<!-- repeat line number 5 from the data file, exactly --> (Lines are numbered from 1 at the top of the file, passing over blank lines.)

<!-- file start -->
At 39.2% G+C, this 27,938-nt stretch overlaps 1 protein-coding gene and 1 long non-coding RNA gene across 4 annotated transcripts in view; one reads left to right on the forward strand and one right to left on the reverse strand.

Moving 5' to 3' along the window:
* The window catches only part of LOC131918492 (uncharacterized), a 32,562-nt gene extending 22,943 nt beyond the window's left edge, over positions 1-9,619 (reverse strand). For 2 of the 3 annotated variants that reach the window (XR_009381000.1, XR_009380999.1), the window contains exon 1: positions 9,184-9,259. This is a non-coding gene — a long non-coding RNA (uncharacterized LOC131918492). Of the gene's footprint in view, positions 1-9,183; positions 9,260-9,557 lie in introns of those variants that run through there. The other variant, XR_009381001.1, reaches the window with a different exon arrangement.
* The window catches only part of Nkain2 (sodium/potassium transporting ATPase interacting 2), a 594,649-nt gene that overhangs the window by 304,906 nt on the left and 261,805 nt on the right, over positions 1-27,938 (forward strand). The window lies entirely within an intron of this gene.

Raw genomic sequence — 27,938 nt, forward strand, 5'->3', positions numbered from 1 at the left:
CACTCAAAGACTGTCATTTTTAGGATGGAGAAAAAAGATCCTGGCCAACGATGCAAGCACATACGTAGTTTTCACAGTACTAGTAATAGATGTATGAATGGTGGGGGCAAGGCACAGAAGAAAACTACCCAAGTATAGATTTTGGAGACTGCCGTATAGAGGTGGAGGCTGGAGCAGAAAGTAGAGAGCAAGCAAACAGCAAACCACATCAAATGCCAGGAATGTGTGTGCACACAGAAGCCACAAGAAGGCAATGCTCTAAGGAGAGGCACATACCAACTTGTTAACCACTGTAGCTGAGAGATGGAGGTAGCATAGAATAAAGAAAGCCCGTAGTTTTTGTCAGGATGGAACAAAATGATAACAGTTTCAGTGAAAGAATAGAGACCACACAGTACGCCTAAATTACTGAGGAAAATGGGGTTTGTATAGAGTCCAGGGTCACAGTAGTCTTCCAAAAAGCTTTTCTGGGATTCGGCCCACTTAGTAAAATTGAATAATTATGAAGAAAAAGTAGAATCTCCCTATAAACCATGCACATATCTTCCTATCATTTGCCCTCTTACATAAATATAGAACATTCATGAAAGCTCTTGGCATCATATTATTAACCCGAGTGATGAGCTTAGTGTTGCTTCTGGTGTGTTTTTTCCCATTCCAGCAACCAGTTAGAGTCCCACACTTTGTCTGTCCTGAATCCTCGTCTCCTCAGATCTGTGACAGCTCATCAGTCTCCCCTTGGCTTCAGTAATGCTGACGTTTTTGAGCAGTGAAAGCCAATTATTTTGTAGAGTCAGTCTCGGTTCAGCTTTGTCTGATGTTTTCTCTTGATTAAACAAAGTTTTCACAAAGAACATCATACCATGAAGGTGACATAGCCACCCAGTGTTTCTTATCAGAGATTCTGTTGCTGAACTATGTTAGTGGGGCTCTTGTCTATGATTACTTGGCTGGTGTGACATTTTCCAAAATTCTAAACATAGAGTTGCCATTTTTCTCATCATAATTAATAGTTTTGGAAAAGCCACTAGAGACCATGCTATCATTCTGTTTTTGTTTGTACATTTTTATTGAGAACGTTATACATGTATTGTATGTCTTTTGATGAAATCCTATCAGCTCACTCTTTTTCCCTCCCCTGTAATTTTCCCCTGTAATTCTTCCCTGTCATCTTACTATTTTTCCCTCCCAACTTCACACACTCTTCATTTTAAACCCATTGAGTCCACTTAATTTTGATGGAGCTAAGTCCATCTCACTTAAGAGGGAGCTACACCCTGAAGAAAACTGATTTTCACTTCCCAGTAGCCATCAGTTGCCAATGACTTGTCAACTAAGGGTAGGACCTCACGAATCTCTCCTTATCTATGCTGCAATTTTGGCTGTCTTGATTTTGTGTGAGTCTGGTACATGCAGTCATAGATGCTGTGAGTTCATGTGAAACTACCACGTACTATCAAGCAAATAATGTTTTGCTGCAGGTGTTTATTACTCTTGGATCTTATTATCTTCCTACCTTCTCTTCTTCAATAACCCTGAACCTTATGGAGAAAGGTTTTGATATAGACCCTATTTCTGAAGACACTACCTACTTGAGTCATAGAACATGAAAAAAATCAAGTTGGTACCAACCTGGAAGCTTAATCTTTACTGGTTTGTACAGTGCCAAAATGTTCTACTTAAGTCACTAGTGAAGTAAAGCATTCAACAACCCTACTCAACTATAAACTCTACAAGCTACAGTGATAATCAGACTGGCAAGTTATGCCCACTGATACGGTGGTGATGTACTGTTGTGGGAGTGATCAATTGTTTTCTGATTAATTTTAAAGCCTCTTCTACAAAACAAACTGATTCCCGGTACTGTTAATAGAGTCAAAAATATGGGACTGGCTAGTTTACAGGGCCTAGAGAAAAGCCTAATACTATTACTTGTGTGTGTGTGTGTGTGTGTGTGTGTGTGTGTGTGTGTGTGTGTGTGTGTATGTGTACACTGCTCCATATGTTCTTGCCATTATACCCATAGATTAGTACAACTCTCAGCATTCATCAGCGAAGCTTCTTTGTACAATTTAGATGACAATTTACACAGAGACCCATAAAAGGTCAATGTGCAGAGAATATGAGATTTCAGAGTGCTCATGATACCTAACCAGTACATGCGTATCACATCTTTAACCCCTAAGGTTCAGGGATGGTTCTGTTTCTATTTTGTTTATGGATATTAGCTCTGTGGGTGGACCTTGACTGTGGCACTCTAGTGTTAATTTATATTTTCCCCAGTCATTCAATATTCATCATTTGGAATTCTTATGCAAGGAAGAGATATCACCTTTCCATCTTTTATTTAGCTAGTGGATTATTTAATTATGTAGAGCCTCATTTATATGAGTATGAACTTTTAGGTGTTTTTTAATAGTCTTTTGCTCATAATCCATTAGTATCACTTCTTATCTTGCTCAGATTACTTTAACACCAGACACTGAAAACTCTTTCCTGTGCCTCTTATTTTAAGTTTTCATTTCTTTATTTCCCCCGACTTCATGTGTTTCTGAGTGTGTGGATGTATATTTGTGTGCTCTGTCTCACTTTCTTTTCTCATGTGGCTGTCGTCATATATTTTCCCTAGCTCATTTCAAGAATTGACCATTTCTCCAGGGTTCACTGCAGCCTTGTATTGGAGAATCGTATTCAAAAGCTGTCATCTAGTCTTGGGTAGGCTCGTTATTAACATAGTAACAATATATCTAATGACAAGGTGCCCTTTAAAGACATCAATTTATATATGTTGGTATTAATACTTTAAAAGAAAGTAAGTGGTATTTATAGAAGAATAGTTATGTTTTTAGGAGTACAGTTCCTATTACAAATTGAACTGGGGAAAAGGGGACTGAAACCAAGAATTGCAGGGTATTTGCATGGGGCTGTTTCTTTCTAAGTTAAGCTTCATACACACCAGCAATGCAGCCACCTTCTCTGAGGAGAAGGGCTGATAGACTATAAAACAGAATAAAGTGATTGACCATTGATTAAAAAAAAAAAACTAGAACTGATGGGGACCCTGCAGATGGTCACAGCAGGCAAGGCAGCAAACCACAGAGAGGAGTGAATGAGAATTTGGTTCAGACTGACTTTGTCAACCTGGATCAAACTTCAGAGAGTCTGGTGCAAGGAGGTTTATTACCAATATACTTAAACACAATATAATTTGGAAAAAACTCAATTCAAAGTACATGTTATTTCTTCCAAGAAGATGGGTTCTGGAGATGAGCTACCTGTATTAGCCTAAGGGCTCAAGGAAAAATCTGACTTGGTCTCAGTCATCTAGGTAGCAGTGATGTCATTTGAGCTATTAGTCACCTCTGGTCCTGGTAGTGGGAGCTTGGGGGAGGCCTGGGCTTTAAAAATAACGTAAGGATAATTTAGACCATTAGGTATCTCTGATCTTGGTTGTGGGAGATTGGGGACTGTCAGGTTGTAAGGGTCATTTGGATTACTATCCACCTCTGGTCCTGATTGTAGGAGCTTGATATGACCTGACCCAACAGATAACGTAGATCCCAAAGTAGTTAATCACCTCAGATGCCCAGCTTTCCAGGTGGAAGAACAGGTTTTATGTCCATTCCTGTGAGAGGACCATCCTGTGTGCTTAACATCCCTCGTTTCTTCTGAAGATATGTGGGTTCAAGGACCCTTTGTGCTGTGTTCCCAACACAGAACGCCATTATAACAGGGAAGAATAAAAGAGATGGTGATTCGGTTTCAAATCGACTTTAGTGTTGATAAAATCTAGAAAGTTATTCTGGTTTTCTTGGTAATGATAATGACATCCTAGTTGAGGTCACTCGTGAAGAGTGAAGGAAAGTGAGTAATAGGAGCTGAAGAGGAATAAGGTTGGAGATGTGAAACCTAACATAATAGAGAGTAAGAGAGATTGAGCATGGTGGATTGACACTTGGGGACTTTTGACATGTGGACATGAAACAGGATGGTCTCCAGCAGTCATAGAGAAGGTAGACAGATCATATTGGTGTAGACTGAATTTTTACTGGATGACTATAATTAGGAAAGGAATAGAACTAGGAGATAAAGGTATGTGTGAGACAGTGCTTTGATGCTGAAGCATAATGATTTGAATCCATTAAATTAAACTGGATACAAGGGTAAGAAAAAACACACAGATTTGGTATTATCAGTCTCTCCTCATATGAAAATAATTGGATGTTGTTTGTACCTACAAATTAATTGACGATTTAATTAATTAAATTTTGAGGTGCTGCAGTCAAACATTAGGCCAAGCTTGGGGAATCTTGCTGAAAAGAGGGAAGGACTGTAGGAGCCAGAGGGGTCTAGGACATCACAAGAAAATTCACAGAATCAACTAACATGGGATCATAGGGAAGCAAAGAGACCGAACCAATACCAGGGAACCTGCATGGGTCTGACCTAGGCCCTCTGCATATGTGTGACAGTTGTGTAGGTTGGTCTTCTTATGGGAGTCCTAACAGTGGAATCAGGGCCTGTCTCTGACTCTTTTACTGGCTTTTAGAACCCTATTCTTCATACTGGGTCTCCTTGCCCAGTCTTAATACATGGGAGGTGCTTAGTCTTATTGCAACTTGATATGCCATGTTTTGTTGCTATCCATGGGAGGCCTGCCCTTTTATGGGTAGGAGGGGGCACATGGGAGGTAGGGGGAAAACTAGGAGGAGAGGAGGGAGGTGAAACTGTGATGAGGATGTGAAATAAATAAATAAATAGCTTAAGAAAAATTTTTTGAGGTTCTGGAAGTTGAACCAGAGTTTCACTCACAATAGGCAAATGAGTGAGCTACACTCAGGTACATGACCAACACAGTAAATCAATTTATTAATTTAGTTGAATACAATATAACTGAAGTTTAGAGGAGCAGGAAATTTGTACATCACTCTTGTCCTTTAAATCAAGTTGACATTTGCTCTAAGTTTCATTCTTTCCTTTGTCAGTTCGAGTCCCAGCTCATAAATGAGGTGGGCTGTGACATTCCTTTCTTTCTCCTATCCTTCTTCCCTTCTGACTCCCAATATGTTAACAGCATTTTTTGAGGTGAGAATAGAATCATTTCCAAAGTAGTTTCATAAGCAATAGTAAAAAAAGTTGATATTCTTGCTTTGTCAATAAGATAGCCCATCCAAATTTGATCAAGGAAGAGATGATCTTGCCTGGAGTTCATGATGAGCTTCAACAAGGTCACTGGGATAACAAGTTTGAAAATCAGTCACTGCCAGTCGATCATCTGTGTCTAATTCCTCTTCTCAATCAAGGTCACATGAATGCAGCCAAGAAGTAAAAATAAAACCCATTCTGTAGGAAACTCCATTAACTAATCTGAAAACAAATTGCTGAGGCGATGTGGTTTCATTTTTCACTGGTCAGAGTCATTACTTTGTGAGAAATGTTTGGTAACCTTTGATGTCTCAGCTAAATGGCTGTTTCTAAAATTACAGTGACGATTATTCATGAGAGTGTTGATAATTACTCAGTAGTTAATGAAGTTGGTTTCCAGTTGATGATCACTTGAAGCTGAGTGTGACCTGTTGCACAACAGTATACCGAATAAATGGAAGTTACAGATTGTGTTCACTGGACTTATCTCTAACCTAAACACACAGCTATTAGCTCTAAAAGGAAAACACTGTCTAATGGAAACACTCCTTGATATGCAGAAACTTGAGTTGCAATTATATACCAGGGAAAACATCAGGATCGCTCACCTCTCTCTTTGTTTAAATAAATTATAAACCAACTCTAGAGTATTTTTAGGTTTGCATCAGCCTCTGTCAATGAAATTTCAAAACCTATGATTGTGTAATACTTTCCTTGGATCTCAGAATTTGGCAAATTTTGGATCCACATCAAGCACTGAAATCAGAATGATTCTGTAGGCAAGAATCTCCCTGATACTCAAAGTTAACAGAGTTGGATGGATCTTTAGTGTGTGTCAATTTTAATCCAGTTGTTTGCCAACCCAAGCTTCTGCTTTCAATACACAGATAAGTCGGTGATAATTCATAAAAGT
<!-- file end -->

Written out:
Raw genomic sequence — 27,938 nt, forward strand, 5'->3', positions numbered from 1 at the left: